The "should have been discovered" language is a bit misleading. Most slip and fall injury accident victims will know immediately if they have slipped and injured themselves. In those cases, the date of the accident and the date it should have been discovered are one and the same. In most cases, even if an injury is discovered after the accident, it will be discovered shortly after the initial incident.
It is always a good idea to measure the two year statute of limitations from the day of the slip and fall incident. That way you won't get trapped thinking you have more time than you do to file your lawsuit.
A: For premises liability law to apply in California, the following circumstances must be present in the case:
- Defendant is the owner of the premises.
- Plaintiff was on the property as an invitee or licensee.
- The accident that caused the injuries occurred because of the negligence of the defendant.
- Property owners in California must keep children safe on their property, regardless of the child’s reason for being there.
California property owners are held to a reasonable standard of care, including maintenance of the premises, competent security staff, adequate lighting, and other safety factors. Property owners are also required to maintain public sidewalks in front of the premises and clear any safety hazards that may pose a risk to people passing by.
A: Property owners have a different duty of care to different people on their property, depending on a visitor’s reason for being there:
- Invitees are people allowed to be on the property for the purpose of conducting business with the property owner. Customers shopping in a store fall under this category. Invitees are owed the highest duty of care under premises liability law – maintenance of the property in a reasonably safe condition.
- Licensees are people present on a property with express or implied permission for non-commercial reasons, such as invited guests. Property owners owe licensees a duty to fix or warn of any concealed dangers of which the property owner is aware.
- Trespassers are individuals unlawfully on the premises. Property owners owe no duty of care to trespassers, except to refrain from willfully harming them.
Q: What are some examples of hazardous conditions on a property that can give rise to premises liability claims?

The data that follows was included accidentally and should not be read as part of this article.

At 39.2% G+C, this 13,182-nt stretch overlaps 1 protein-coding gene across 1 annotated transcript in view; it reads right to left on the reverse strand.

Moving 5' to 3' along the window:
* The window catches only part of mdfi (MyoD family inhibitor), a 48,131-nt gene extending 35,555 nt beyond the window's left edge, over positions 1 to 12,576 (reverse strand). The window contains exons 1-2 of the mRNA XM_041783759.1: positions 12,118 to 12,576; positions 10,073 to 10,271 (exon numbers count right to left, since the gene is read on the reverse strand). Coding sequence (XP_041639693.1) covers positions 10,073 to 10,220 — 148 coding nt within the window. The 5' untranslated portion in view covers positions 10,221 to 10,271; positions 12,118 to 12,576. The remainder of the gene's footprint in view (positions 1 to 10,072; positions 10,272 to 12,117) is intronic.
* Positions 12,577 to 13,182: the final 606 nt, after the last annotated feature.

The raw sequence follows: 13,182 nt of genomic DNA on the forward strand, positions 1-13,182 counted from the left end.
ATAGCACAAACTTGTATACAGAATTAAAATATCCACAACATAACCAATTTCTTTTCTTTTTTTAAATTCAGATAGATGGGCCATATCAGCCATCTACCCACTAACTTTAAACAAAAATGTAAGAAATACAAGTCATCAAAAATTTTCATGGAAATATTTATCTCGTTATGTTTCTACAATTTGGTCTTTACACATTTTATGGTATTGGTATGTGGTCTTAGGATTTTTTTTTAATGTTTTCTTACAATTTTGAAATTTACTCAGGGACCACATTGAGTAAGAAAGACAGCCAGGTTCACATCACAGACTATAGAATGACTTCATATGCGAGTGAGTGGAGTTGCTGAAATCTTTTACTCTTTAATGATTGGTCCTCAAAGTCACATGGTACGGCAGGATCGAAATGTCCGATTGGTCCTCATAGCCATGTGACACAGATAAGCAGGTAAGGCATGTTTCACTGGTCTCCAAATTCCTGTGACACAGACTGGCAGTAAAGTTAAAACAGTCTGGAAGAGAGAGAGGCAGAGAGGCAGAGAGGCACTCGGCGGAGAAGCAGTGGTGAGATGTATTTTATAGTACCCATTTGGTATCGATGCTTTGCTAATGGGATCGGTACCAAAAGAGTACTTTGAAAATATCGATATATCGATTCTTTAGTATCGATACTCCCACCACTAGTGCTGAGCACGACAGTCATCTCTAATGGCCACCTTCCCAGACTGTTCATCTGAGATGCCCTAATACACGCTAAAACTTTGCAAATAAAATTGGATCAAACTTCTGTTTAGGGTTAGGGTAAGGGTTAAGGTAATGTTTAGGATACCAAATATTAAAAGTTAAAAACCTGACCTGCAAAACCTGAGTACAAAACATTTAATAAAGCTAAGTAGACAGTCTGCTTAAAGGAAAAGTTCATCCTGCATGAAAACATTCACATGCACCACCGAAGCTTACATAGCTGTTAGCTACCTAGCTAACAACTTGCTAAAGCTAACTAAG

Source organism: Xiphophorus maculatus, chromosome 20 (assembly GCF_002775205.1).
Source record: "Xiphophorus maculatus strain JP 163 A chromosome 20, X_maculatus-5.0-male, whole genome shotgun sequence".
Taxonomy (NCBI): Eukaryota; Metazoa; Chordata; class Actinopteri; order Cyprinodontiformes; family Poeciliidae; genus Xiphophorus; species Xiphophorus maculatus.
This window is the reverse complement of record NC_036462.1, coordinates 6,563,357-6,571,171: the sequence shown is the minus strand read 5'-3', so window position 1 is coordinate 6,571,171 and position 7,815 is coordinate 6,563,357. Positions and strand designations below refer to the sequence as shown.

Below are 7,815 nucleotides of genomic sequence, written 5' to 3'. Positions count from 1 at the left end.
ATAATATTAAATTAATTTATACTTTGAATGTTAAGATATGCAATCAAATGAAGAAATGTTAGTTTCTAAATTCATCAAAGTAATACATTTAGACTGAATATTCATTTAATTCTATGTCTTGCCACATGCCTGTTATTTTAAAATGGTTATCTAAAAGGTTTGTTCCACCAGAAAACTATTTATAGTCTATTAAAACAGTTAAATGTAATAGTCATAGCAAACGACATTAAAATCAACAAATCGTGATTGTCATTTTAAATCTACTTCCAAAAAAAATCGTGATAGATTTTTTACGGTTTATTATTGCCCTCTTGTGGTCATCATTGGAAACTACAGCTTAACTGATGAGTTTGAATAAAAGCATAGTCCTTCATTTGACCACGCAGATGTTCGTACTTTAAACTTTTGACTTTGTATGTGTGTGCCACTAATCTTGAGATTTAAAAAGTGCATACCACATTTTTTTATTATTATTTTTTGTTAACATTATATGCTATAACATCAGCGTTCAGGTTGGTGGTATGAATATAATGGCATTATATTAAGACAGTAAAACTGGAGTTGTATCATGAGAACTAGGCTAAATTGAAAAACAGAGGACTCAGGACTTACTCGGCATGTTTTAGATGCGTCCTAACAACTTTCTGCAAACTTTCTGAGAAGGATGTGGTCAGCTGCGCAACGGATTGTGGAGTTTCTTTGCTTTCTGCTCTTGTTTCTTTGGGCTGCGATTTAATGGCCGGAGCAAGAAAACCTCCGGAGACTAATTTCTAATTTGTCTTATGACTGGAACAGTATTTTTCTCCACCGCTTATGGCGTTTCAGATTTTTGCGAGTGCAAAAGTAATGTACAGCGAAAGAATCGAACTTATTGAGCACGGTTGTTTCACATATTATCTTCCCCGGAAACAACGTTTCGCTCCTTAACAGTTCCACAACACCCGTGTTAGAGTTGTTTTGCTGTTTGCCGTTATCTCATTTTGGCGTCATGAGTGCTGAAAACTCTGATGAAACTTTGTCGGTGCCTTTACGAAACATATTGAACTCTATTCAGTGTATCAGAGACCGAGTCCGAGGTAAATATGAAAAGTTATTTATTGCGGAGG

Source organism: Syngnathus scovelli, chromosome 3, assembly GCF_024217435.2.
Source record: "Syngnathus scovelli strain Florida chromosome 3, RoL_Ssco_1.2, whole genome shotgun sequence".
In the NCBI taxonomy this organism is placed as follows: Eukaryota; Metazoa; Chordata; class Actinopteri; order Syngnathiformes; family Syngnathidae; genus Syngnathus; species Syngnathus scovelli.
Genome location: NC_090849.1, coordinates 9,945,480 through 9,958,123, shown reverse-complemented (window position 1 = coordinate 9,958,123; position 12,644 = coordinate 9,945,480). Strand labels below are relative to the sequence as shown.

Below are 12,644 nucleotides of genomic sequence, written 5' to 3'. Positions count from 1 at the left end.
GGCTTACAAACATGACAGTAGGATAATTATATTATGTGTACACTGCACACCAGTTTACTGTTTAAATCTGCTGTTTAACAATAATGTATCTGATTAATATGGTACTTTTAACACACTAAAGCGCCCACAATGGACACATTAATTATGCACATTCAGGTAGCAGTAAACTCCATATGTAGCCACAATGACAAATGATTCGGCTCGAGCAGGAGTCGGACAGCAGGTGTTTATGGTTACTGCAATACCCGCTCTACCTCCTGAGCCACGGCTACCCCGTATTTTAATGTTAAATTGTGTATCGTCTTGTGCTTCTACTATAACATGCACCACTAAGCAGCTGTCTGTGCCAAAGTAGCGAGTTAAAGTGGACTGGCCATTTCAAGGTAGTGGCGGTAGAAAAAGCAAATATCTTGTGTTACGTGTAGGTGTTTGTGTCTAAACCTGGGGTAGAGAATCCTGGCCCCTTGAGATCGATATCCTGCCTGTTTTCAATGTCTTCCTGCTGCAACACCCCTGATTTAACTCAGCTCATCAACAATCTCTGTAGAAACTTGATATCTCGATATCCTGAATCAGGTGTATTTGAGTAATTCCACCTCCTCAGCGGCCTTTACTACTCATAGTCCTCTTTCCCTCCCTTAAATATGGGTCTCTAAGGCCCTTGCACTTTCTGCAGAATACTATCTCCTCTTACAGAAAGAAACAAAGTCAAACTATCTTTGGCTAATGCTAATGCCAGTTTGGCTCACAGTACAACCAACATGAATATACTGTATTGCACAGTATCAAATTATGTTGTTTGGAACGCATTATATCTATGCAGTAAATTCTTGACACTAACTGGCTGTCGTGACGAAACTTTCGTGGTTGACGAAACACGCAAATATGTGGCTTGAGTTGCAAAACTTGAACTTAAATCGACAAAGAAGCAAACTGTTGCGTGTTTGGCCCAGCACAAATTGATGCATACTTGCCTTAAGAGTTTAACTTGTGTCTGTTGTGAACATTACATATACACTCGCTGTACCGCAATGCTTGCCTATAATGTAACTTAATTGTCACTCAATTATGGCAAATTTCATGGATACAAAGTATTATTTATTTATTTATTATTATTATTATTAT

A: Property owners have a duty to maintain their property in a reasonably safe condition, or to at least give adequate warning of any hazards. Examples of dangerous conditions that could give rise to premises liability claims include:
- Improperly stacked merchandise that can fall and cause injuries
- Slippery floors due to recent cleaning or spills
- Obstacles in walkways causing tripping hazards
- Ice or snow in entryways
- Unsecured items that can fall off shelves
- Defective or missing railings in stairways
- Inadequately fenced swimming pools
- Uneven pavement that can cause trip and fall accidents
- Lack of adequate security resulting in assault or rape
- Inadequate lighting
- Exposed electrical wires
- Hazardous materials not properly stored
A: The damages you may be entitled to claim depend on the circumstances in your case and the extent of your injuries. Damages may include past and future medical expenses, past and future lost wages, pain and suffering, and emotional distress.
In cases of malicious or egregious conduct, the jury may award additional punitive damages. These damages are designed to punish the defendant and deter similar conduct in the future. When a premises liability accident results in wrongful death, survivors are entitled to recover their economic losses caused by the death of a family member and emotional distress damages, based on loss of the decedent’s society, comfort, and care.
A: California is a comparative negligence state. If at least one other party was at fault for the accident, you can still sue for damages, even if you were also partially at fault. However, the amount of your compensation will be adjusted by the percentage of fault assigned to you by the jury. For example, if you were found to be 10% at fault for your accident and injuries, and a jury awarded you $1,000 in damages, the award would be reduced by 10%, and your adjusted award would be $900.
Let our San Diego Premises Liability Attorneys Help You
As with any personal injury matter, premises liability cases can become complicated very quickly depending on the specific details surrounding your injuries. To make sure every piece of evidence is carefully considered in your case, be sure to contact a San Diego premises liability lawyer at (619) 233-5020 or (888) 233-5020 for information about your rights as an accident victim.
Call the Jurewitz Law Group at (619) 233-5020 and begin your path to recovery with a no-cost consultation today.